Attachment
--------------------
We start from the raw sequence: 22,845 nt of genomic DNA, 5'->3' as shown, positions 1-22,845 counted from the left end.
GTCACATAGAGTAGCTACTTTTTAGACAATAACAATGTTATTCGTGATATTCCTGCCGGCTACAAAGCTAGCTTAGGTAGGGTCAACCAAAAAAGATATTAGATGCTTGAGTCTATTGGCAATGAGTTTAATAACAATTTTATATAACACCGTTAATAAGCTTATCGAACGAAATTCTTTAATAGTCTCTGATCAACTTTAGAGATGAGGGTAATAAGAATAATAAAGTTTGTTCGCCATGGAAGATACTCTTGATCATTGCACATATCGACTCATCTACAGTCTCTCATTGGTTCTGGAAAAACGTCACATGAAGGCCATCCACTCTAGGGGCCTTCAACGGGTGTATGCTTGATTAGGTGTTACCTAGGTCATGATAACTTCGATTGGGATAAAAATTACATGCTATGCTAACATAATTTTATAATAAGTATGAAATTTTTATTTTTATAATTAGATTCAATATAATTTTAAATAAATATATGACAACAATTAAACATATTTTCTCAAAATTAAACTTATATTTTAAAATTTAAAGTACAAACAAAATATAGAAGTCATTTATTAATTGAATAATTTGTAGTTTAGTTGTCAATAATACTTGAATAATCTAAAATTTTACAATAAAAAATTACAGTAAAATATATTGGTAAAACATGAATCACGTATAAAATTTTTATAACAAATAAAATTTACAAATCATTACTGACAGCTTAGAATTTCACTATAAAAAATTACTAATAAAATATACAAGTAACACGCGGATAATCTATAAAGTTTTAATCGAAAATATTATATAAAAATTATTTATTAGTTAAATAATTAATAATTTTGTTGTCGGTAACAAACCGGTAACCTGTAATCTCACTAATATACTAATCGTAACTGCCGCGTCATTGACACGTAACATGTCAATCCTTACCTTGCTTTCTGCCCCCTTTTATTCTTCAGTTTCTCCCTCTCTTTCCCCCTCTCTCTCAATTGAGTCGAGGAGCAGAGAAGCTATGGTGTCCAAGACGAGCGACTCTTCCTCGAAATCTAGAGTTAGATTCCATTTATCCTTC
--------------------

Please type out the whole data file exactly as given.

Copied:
We start from the raw sequence: 22,845 nt of genomic DNA, 5'->3' as shown, positions 1-22,845 counted from the left end.
GTCACATAGAGTAGCTACTTTTTAGACAATAACAATGTTATTCGTGATATTCCTGCCGGCTACAAAGCTAGCTTAGGTAGGGTCAACCAAAAAAGATATTAGATGCTTGAGTCTATTGGCAATGAGTTTAATAACAATTTTATATAACACCGTTAATAAGCTTATCGAACGAAATTCTTTAATAGTCTCTGATCAACTTTAGAGATGAGGGTAATAAGAATAATAAAGTTTGTTCGCCATGGAAGATACTCTTGATCATTGCACATATCGACTCATCTACAGTCTCTCATTGGTTCTGGAAAAACGTCACATGAAGGCCATCCACTCTAGGGGCCTTCAACGGGTGTATGCTTGATTAGGTGTTACCTAGGTCATGATAACTTCGATTGGGATAAAAATTACATGCTATGCTAACATAATTTTATAATAAGTATGAAATTTTTATTTTTATAATTAGATTCAATATAATTTTAAATAAATATATGACAACAATTAAACATATTTTCTCAAAATTAAACTTATATTTTAAAATTTAAAGTACAAACAAAATATAGAAGTCATTTATTAATTGAATAATTTGTAGTTTAGTTGTCAATAATACTTGAATAATCTAAAATTTTACAATAAAAAATTACAGTAAAATATATTGGTAAAACATGAATCACGTATAAAATTTTTATAACAAATAAAATTTACAAATCATTACTGACAGCTTAGAATTTCACTATAAAAAATTACTAATAAAATATACAAGTAACACGCGGATAATCTATAAAGTTTTAATCGAAAATATTATATAAAAATTATTTATTAGTTAAATAATTAATAATTTTGTTGTCGGTAACAAACCGGTAACCTGTAATCTCACTAATATACTAATCGTAACTGCCGCGTCATTGACACGTAACATGTCAATCCTTACCTTGCTTTCTGCCCCCTTTTATTCTTCAGTTTCTCCCTCTCTTTCCCCCTCTCTCTCAATTGAGTCGAGGAGCAGAGAAGCTATGGTGTCCAAGACGAGCGACTCTTCCTCGAAATCTAGAGTTAGATTCCATTTATCCTTC